Missing e unlikely to return to Tumblr

Missing E

The popular browser add-on for Tumblr power users remains banned.

Missing e, a popular browser add-on for Tumblr, will not return for new downloads, which has prompted outrage from its fans and Tumblr power users.

Jeremy Cutler, the extension’s developer, posted a note today on Missing e’s blog writing that its return is “unlikely” because many of Tumblr’s demands would strip the basic functions of Missing e.

The extension gained a fan base for features Tumblr lacked, such as a “mass editor” tool and the ability to find out if a user you follow is following you in return. Tumblr’s simplistic dashboard and tools did not have the features Missing e provided.

Tumblr has not returned our email requesting comment. However, Tumblr did respond to one user, saying that all developers must follow its user agreement.

The extension came under fire from Tumblr on Wednesday for violating the site’s terms for developers. The New York-based company banned new downloads of the extension because it overreached limits set on how often third-party add-ons to Tumblr can access the site’s data, as well as what it can do with it..

Cutler wrote that Tumblr will permit Missing e to continue if it alters some of its features. Missing e, for example, can no longer modify a user’s dashboard as it currently does with its “edit” and “reblog” buttons.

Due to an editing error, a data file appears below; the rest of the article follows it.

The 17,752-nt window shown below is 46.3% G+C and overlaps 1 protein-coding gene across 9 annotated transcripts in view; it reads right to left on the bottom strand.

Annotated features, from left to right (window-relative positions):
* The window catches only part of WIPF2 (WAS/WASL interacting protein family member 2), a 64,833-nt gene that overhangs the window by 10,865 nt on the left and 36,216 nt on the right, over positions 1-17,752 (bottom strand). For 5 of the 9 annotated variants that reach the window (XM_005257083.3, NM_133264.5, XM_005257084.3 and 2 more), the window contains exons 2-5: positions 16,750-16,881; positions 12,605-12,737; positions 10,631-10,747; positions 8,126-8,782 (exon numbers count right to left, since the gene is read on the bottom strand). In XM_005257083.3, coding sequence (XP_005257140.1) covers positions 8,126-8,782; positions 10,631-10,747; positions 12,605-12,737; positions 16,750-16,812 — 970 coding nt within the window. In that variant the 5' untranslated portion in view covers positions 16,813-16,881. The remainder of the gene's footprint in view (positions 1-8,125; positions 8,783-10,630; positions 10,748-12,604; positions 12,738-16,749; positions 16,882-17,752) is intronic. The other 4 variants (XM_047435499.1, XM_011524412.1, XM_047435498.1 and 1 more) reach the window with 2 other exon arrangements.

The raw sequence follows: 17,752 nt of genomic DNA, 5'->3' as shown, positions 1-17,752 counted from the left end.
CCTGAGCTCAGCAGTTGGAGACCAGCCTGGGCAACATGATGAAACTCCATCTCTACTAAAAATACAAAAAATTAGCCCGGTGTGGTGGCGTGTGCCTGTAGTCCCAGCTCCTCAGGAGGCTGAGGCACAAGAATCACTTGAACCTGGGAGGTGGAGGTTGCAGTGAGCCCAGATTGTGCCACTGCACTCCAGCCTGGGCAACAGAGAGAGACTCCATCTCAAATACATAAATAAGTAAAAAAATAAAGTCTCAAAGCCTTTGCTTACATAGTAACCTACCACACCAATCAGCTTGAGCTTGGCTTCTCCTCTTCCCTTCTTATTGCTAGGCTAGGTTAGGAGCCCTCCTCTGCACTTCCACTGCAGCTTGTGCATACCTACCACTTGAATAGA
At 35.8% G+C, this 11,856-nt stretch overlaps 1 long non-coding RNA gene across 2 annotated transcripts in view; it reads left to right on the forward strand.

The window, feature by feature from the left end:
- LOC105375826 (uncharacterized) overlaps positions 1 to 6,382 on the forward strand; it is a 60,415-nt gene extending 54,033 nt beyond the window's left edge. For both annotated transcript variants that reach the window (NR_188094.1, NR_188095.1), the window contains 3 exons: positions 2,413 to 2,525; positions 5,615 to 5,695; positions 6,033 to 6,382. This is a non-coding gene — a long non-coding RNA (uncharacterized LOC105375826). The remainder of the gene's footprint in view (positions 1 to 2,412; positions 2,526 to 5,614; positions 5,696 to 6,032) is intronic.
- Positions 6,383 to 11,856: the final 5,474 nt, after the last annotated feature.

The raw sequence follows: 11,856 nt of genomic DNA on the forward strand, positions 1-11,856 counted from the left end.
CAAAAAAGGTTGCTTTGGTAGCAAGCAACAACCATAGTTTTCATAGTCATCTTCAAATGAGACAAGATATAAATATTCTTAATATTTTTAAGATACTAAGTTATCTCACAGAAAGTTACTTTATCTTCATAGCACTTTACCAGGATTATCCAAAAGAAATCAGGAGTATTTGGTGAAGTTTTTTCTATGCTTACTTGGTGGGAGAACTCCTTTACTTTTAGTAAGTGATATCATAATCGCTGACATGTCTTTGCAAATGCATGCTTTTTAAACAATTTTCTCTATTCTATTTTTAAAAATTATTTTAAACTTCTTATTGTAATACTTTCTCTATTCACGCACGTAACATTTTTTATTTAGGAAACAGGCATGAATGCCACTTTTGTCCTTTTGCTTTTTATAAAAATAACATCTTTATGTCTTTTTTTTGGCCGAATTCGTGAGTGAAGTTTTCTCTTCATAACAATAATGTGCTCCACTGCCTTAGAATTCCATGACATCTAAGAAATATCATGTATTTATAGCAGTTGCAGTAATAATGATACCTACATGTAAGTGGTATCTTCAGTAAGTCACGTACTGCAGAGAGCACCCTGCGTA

“I imagine that the purpose of this requirement is so that Tumblr, and Tumblr alone, will decide how you view your Tumblr dashboard, the desires of power users and Tumblrs who want a smoother experience be damned,” Cutler wrote.

To regain access to Tumblr, Cutler writes Missing e would need to be less invasive and not modify the dashboard. “Complying with these demands would mean gutting nearly every feature in Missing e,” Cutler wrote.

Cutler could rejigger Missing e’s functionality by accessing Tumblr content directly, rather than through the programmatic tools the site offers for doing so, but he said that is “unlikely.” He fears additional retribution from Tumblr, like having his personal account banned from the microblogging platform. In his blog post, Cutler said he values the friends he has made though his blog and does not want to disappear from it.

The post received more than 1,700 notes from other Tumblr users, with many of them showing support for Cutler. Influential power users, like Dry the Rain, wrote that Missing e has made Tumblr easier to use and suggested “It would make so much more sense for them to integrate those improvements into their own system.”

Another user named Kyubino said he recognizes Missing e’s icons for reblog immediately more than he does words. “We need a petition to…do…something?,” he pleads.

There is a growing sentiment among the commenters that Tumblr’s is reaching for the banhammer too quickly and that the extension provides more of a public service than a hindrance.

Jordan Valinsky

Jordan Valinsky

A former editorial operations specialist and staff writer for the Daily Dot, Jordan Valinsky is a tech reporter and web culture commentator. His work has been published by the Week, Digiday, CNNMoney, Popular Mechanics, Vice, Mic, and Betabeat.